“Often if I’m designing, I’ll set text in American typewriter, chop it up physically and I’ll work with that to turn the words into a visual narrative, before I even design the final type layout. I feel my way into it. For me, there’s a physicality to words as well. I can’t necessarily just do it on the computer, I have to make them and play with them and find their form – particularly when I work with posters and book covers. It’s as much about the pause and the space and the relationship between the language and what its framed in.
Funnily enough, I now don’t read much about design, but I read relentlessly from the world of psychology, philosophy and art. I’ve always been fascinated by Carl Jung. And there’s a period later in his life when he delved deeply into alchemy. He gives some wonderful insights into how the language of alchemy is, by its nature and need, mysterious. The effect on the reader, is very powerful because it’s not obvious – it’s like metaphor, it teases you into something, working below the surface. The mystery of language is also vital. We are so bombarded with stuff, the bleeding obvious – however the more mysterious side of language is inspiring.
I’m sure graphic designers by their nature must adore words and love language. When I was young, I was frightened by language because of my dyslexia. I remember being made to read The Wooden Horse in class at school and the horror when it came to my turn. I had a particular issue with names – names were really difficult because I couldn’t see the phonetics, I couldn’t break them down. And then I remember at art college learning to set type and language became physical. It wasn’t the terror of sitting in a classroom trying to read, and something must have switched in me – going from fear to love.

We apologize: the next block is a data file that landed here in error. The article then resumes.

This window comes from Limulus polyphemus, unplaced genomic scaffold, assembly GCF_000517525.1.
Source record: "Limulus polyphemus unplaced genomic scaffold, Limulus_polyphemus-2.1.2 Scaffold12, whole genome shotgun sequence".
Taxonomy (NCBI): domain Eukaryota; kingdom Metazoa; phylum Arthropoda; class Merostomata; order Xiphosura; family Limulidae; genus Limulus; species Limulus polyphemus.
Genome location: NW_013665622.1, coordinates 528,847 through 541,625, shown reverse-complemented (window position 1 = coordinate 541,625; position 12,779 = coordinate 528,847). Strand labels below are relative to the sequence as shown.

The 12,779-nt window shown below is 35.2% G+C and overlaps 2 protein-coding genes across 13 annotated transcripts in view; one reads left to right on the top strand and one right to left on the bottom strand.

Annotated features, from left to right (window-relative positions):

Logos, for instance, you barely read what’s written, you largely see the form. I believe that’s ancient stuff – it’s pictograms. If you take a word and you write it in blood, there’s a whole other story brought to the narrative by this materiality and form. Making messages with things, with and beyond words.”
“I’ve worked with John (Simmons) on and off for as long as I can remember. There are many projects we’ve devised together, he has wonderful empathy for design. I think our ideas for the PEN identity were inseparable for instance.
And we’ve now got a writing partner here at Pentagram for the first time ever (he’s been here for eight or nine years) Naresh Ramchandani. I work with him often and creatively it’s quite hard to draw the line between where one idea ends and the other begins, it’s just a very easy flow.
Thinking of particular jobs – there was the recent redesign of The Old Vic theatre. It was the period after Kevin Spacey finished there when the identity, posters and the communication had been based largely in celebrity-driven photography which had a particular kind of Hollywood lustre to it. We began our work with Matthew Warchus, the new artistic director, who wanted to get away from this approach. Essentially, we removed imagery. We did everything with typography – it’s just the written word and it’s just relentless. But by removing everything else other than language – words, it’s given the theatre an identity through this pure form. I discovered this approach when I went to The Old Vic’s poster archive in Bristol and I uncovered dozens and dozens of them. If you go back in time 99 per cent of posters were made purely from type – from language. They were really quite special.”